Site: Hanout el-Aouina workshop
Location: Houmt Souk (Médenine Governorate) / Djerba island (Tunisia)
GPS: 33.882018, 10.855994
Description: Djerban wool weaving workshop (abandoned) (18th century CE)
Star Wars recce: Episode IV – Tunisia (1975)
Source: Original recce photograph
Potential Star Wars set concept:
Mos Eisley | Cantina (exterior)
Accessibility: Very easy; city location; paved roads; street parking (33.882034, 10.856110) in close proximity to the site along C117 (main north-south access road in center Djerba); interior not accessible.
Houmt Souk (Arabic: “market neighborhood”), the Djerban capital, is located in the northwest sector of the island approximately 7.5 km east of Djerba-Zarzis Airport. Historically tethered to a Roman settlement called Gerba (alternately: Griba), Houmt Souk was founded as the island’s commercial market and remains Djerba’s lively commercial hub. At the city center is the souk with two qaysarriya (roofed bazaars) reserved for the most expensive goods and several key historical landmarks, to include Sidi Brahim Jomni Mosque, Al-Ghorba Mosque, the Mosque of the Turks, and the Mausoleum of Sidi Abdelkader, which couples as the office for the Association pour la Sauvegarde de l’Ile de Djerba (ASSIDJE). The city is divided into four districts: Taourit and Essouani in the north; Boumellel and Ejjouamaâ in the south.
Borj El Kebir (alternately: Borj El Ghazi Mustapha), the coastal Houmt Souk fort constructed in 1289 by Roger de Lauria (Aragonese king of Sicily), is linked to Ottoman naval dominance at the Battle of Djerba. In a matter of hours on 11 May 1560, the Ottoman admiral Piyale Pasha handed a crushing defeat to a Spanish Armada coalition positioned along the northern Djerban coastline. A significant grouping of Spaniards (accounts range from 500 to 5,000 sailors) retreated to Borj El Kebir and were reportedly massacred inside the fort. The Ottomans reportedly erected a pyramid of Spanish skulls at the fort to commemorate the victory. The skulls stood in place until the governing Turkish Bey, seeking to appease European diplomats, buried the mound in 1848.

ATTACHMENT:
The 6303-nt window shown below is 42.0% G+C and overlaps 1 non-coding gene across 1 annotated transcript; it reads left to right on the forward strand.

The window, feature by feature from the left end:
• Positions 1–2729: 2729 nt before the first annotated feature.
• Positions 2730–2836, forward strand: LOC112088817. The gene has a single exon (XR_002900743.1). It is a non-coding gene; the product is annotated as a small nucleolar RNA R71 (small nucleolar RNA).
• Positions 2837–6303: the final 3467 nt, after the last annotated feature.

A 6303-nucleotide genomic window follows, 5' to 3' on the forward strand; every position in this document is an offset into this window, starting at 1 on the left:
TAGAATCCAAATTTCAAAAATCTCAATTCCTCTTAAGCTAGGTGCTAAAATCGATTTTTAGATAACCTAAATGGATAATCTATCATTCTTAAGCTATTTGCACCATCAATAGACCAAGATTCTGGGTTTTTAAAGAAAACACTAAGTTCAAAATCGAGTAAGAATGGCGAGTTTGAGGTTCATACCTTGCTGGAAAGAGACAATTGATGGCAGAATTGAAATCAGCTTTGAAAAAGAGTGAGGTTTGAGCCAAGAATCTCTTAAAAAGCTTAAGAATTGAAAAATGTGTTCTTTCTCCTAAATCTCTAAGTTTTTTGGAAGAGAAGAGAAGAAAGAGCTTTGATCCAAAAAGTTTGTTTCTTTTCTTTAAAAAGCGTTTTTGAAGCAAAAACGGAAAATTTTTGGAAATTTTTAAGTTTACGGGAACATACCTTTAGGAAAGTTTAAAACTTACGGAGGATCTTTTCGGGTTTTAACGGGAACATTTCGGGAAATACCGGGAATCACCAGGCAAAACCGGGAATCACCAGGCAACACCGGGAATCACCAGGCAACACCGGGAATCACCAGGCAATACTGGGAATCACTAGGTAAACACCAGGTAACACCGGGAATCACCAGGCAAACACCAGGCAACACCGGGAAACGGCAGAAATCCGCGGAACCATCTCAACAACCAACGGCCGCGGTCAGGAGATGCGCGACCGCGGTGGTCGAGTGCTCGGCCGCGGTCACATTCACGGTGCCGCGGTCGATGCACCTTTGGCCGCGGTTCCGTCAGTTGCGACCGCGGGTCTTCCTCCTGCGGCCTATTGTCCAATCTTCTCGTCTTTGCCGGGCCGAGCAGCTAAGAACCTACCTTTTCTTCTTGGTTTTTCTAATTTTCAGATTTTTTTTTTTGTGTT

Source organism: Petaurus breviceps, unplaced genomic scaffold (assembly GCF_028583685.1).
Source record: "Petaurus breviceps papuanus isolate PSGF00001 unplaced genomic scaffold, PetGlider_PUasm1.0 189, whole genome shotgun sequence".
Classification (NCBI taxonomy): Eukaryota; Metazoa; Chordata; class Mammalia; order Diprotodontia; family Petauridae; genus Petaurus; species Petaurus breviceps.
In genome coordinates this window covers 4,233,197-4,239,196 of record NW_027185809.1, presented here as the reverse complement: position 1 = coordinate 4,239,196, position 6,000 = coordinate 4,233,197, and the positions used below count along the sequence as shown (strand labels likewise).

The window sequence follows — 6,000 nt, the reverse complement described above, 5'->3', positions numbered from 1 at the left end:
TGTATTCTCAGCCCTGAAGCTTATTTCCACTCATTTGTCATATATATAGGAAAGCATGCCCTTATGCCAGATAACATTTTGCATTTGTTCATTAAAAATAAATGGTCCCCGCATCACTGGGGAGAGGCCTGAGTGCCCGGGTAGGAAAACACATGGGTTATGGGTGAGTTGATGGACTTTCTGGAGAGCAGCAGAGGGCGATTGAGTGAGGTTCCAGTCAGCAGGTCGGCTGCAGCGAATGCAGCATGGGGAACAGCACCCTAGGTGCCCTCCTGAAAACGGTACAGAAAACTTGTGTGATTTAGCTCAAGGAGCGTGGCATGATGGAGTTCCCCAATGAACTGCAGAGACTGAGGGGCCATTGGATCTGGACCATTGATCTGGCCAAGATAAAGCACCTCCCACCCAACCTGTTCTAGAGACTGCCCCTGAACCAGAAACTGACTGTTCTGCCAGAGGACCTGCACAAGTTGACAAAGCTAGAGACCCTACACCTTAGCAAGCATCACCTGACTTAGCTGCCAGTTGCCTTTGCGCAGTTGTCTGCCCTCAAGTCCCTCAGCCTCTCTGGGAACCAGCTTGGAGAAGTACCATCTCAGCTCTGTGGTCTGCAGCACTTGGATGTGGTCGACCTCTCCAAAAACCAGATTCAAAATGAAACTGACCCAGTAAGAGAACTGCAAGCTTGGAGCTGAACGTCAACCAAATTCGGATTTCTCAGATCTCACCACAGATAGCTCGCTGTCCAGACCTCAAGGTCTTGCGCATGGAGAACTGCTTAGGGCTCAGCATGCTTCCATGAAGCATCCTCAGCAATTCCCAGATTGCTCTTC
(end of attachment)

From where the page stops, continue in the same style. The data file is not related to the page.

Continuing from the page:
The Hanout el-Aouina workshop with a small west-side adjoining courtyard is located less than 1 km northwest of the city center souk along the busy Avenue Habib Bourguiba (part of the C117 access road) in northern Houmt Souk. Built in the 18th century CE by the Seoud family, the name Hanout el-Aouina in Tunisian Arabic means “the plum workshop,” suggesting the presence of a prominent plum tree in the immediate vicinity at the time of construction. The Seoud family owned and operated the wool weaving workshop up until at least the late 20th century CE. The historical value of the now-abandoned workshop is easy to overlook amidst the surrounding modern apartments, shops, restaurants, and administrative buildings.
Expertise in wool weaving as a defining Djerban handicraft dates back to the Middle Ages. Traditional wool weaving workshops—whether stand-alone or connected to menzel and/or mosque complexes—are numerous on the island. The unique Djerban weaving workshop design typically consists of (1) matching front and rear pentagon-shaped facades with parallel vertical walls, (2) one entrance access (front facade), (3) a vaulted concave roof often lined with five ghorfa-like vaults on each side, and (4) five external buttresses paired with window openings on each side wall. The architectural composition of Hanout el-Aouina incorporates all elements of this typical Djerban design.
John Barry (production designer) used Kodak Tri-X panchromatic photographs and hand-drawn sketches to document the various locations scouted during the principal Episode IV pre-production recce to Tunisia in mid-November 1975. Over 30 negatives from Barry’s collection of recce photos have been released via official publications or Star Wars community online platforms. No names or specific identifications are associated with any of the negatives.
Multi-faceted research confirms that one of Barry’s recce photos depicts the Hanout el-Aouina workshop from a vantage point close to Avenue Habib Bourguiba approximately 10 meters southeast of the building entrance. Visible in the recce photo is the workshop front facade, eastern side wall, west-side courtyard, and an assortment of wool materials placed outside in the entrance area, likely as part of the production process. (The outdoor activity exhibited in the photo confirms that the workshop was operational up through 1975). The deliberate stop at Hanout el-Aouina mirrors the interest given to the Bouregba Mosque complex weaving workshop in Sedouikech during the same recce.
Hanout el-Aouina, the first Star Wars recce site identified in Houmt Souk, remains readily recognizable, more or less unchanged since 1975 with the minor exception of a raised cement platform along the front facade. Replicating the exact angle of the recce photo is obstructed by the post-1975 placement of a large utility panel in the direct area outside the workshop used by Barry to frame the photo. Although unconfirmed, several yet-to-be-identified recce photos from Barry’s collection might possibly conclude that the Episode IV recce team also scouted various market streets inside the Houmt Souk city center.